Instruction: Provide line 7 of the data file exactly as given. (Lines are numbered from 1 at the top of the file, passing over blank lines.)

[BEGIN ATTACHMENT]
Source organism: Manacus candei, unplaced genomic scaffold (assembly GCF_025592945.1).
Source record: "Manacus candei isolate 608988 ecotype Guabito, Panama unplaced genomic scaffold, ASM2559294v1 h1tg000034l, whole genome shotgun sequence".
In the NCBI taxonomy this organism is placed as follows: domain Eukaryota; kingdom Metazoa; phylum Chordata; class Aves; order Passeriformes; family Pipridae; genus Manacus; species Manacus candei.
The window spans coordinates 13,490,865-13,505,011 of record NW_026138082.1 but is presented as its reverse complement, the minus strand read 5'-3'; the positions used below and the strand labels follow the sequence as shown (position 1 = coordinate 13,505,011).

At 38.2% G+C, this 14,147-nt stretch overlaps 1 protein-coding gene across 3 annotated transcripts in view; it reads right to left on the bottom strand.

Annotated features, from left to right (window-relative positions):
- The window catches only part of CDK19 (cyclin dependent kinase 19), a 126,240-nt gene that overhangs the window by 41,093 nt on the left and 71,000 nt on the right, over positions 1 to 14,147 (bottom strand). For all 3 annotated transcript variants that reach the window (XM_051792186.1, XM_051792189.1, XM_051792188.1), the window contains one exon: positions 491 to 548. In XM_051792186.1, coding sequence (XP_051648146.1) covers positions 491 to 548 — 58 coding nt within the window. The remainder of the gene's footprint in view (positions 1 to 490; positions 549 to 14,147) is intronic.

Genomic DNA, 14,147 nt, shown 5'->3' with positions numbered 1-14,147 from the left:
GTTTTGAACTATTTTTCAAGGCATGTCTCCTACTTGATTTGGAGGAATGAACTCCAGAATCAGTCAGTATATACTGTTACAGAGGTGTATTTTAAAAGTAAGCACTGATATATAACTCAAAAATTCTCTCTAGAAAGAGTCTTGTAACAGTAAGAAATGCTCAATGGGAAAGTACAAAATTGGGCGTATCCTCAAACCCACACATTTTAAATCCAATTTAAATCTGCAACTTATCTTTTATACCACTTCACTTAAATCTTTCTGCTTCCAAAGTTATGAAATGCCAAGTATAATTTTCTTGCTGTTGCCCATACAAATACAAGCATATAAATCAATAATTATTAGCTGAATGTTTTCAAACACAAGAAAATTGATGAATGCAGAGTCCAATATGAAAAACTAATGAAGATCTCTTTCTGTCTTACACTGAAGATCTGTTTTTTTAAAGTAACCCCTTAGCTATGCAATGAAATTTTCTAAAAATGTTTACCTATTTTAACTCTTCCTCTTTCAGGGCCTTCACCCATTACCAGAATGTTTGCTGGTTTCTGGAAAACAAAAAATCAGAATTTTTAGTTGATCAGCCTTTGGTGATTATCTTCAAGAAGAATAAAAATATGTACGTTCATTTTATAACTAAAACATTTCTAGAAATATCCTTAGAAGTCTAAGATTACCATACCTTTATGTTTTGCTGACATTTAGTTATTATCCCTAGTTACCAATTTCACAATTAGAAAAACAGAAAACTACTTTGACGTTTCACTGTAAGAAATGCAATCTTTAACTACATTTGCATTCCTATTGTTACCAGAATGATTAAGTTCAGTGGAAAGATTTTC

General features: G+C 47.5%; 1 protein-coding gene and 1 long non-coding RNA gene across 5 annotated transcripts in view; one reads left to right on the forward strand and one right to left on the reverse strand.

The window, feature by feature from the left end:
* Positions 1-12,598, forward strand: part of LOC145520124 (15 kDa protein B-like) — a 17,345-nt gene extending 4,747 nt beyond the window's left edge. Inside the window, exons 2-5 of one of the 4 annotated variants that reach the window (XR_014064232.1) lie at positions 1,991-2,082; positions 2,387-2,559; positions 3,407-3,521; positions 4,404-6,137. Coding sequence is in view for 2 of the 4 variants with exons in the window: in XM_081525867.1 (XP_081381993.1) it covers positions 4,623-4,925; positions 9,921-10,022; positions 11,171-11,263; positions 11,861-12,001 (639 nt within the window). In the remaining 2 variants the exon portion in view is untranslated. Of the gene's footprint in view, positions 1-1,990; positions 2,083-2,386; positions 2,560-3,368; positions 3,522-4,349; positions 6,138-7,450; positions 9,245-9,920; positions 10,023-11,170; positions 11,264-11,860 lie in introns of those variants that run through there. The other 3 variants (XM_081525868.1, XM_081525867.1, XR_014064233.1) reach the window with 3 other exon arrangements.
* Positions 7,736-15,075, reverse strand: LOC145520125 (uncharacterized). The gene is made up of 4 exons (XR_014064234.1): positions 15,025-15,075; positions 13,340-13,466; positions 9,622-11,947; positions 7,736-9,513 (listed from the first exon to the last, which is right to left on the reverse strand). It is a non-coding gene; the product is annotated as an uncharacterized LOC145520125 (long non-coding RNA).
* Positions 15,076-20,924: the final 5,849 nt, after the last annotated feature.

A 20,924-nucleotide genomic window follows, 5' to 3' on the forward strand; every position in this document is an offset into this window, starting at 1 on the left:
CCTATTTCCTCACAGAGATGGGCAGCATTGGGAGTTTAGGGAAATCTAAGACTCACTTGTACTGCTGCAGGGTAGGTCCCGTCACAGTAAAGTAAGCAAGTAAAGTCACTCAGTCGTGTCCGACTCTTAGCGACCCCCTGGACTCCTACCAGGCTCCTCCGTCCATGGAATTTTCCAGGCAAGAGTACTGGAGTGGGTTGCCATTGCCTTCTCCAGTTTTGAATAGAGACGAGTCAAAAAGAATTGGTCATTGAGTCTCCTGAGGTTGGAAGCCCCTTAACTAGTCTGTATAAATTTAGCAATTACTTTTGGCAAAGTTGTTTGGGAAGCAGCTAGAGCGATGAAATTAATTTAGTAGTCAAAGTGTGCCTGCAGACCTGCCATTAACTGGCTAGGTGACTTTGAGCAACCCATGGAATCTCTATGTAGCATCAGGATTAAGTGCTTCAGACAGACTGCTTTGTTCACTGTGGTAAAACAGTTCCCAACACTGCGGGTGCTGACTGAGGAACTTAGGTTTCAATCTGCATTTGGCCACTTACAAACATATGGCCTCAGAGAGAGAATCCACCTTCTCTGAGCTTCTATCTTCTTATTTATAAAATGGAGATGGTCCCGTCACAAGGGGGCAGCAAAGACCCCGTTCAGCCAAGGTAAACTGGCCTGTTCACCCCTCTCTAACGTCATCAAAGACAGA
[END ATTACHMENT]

- The window catches only part of CDK19 (cyclin dependent kinase 19), a 126,240-nt gene that overhangs the window by 41,093 nt on the left and 71,000 nt on the right, over positions 1 to 14,147 (bottom strand). For all 3 annotated transcript variants that reach the window (XM_051792186.1, XM_051792189.1, XM_051792188.1), the window contains one exon: positions 491 to 548. In XM_051792186.1, coding sequence (XP_051648146.1) covers positions 491 to 548 — 58 coding nt within the window. The remainder of the gene's footprint in view (positions 1 to 490; positions 549 to 14,147) is intronic.